#1
It had been two weeks since his interview for Lutrell Bail Bonds and dad's stimulus checks were not enough to provide for us. Disheartened and defeated, he sat in his chair from morning to night drinking beer and watching the television. He didn't bother with the news anymore. His days were filled with the escapades of the Cartwright boys of Gunsmoke and Private Pyle's military incompetence. We hadn't heard from Terry in weeks and we only hoped that we was having fun in California.
On a rainy Saturday dad was paid a visit from Calvin Gilcher, an old friend of his from high school who lived downtown. He had not visited us in the months leading to the cap and seige. Anyone spotted with a book was sure to be a liability down the road and with the job rate at a stand still no one could afford to be associated with us. Dad had not spoken to Calvin in a year and a half and was met with a queer uneasiness at his arrival. Calvin was a union delegate for the steel factory downtown - A large company that pumped half of the town's revenue. They took a seat in the kitchen. Dad shooed me away but I hid behind the doorway and eavesdropped on their conversation.
"How's your boy been?" asked Calvin.
"He's been out in California for the last couple months. Some sort of work experience program for teenagers. It was an opportunity to get him out of here and away from all this nonsense. Work experience. It'll get him work."
"But not here, right?"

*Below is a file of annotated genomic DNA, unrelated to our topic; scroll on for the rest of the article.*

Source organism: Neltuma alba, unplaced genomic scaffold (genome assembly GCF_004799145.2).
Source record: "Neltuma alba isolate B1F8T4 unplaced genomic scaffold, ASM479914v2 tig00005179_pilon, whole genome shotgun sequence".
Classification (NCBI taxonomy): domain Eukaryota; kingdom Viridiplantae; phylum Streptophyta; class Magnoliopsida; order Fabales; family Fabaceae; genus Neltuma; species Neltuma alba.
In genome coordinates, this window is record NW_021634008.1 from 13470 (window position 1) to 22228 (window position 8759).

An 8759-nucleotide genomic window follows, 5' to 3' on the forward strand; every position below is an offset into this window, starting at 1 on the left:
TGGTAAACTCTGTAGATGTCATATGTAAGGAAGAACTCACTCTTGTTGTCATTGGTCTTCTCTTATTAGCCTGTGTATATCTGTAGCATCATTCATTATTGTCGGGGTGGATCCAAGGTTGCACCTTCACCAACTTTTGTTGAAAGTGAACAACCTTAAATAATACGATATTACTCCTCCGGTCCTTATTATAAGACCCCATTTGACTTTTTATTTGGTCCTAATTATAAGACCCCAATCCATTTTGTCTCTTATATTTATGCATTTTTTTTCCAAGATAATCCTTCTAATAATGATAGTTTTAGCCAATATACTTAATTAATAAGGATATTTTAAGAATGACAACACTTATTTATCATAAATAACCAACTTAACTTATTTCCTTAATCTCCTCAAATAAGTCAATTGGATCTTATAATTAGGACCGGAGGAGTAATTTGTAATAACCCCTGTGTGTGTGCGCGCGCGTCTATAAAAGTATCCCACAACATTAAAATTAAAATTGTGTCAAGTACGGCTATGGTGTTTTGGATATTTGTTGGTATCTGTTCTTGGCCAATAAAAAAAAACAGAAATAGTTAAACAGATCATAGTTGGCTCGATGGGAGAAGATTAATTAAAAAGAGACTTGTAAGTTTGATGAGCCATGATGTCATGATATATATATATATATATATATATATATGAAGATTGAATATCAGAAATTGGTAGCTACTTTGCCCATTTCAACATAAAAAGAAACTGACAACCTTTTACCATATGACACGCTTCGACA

Dad swallowed his words.
"...That's right."
"And your daughter?"
"Ain't been to school in months. Can't send her. Won't."
Calvin adjusted in his seat and opened his briefcase. He lay a thick stack of papers onto the table. Tax forms, W4's, other papers. He pushed them to my father.
"Derl, I've heard about your hard times and I've heard about the neighborhood and all of that. Things ain't getting better. I can get you work. I can get you soild work down at AV if you're able and willin' to."
Dad sat up in his seat.
"Lord knows I'm willing, Calvin, but I couldn't just up and walk in there and hoist steel in my hands."
"I guess it raises a moral dilemma, Derl, but with proper paperwork I could get you and you into AV Steel as a foreman. That's salary, Derl. You could uproot your family in Northridge and out of this. If you're willing to change information about your family. A new identity, just for the remainder of how long they keep trying to stick it in. New name, new birthplace, past occupations, for all of you."
Dad leaned back in his chair.
"Calvin, you're asking me to give up our family's name and identity? That's a bit to mull over now. I don't know. How are you able to even do this? The risk is too high."